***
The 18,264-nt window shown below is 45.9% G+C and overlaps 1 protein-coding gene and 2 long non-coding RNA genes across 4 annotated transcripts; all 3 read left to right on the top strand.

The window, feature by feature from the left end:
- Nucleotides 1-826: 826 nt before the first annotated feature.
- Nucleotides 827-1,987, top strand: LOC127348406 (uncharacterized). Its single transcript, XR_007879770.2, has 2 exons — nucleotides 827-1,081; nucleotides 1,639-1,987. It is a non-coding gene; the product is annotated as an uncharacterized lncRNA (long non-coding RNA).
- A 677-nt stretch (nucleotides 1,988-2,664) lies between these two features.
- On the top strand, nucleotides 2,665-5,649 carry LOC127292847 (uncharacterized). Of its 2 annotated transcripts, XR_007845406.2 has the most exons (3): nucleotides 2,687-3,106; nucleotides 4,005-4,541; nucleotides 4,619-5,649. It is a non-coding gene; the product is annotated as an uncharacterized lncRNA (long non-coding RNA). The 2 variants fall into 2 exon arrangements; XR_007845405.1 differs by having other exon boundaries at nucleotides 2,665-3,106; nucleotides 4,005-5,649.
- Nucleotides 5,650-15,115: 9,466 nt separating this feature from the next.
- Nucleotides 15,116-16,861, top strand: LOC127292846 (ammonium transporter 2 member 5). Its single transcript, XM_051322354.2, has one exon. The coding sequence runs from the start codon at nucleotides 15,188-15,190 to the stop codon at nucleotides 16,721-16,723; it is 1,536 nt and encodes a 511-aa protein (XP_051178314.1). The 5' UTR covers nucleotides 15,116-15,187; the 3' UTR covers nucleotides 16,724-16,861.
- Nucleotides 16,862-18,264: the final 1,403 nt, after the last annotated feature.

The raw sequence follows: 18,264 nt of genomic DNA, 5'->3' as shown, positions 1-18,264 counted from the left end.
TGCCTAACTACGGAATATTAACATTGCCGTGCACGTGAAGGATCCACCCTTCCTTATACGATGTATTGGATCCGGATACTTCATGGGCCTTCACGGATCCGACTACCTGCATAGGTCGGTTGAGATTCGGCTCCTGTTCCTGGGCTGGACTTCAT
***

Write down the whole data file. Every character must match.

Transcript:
The 18,264-nt window shown below is 45.9% G+C and overlaps 1 protein-coding gene and 2 long non-coding RNA genes across 4 annotated transcripts; all 3 read left to right on the top strand.

The window, feature by feature from the left end:
- Nucleotides 1-826: 826 nt before the first annotated feature.
- Nucleotides 827-1,987, top strand: LOC127348406 (uncharacterized). Its single transcript, XR_007879770.2, has 2 exons — nucleotides 827-1,081; nucleotides 1,639-1,987. It is a non-coding gene; the product is annotated as an uncharacterized lncRNA (long non-coding RNA).
- A 677-nt stretch (nucleotides 1,988-2,664) lies between these two features.
- On the top strand, nucleotides 2,665-5,649 carry LOC127292847 (uncharacterized). Of its 2 annotated transcripts, XR_007845406.2 has the most exons (3): nucleotides 2,687-3,106; nucleotides 4,005-4,541; nucleotides 4,619-5,649. It is a non-coding gene; the product is annotated as an uncharacterized lncRNA (long non-coding RNA). The 2 variants fall into 2 exon arrangements; XR_007845405.1 differs by having other exon boundaries at nucleotides 2,665-3,106; nucleotides 4,005-5,649.
- Nucleotides 5,650-15,115: 9,466 nt separating this feature from the next.
- Nucleotides 15,116-16,861, top strand: LOC127292846 (ammonium transporter 2 member 5). Its single transcript, XM_051322354.2, has one exon. The coding sequence runs from the start codon at nucleotides 15,188-15,190 to the stop codon at nucleotides 16,721-16,723; it is 1,536 nt and encodes a 511-aa protein (XP_051178314.1). The 5' UTR covers nucleotides 15,116-15,187; the 3' UTR covers nucleotides 16,724-16,861.
- Nucleotides 16,862-18,264: the final 1,403 nt, after the last annotated feature.

The raw sequence follows: 18,264 nt of genomic DNA, 5'->3' as shown, positions 1-18,264 counted from the left end.
TGCCTAACTACGGAATATTAACATTGCCGTGCACGTGAAGGATCCACCCTTCCTTATACGATGTATTGGATCCGGATACTTCATGGGCCTTCACGGATCCGACTACCTGCATAGGTCGGTTGAGATTCGGCTCCTGTTCCTGGGCTGGACTTCAT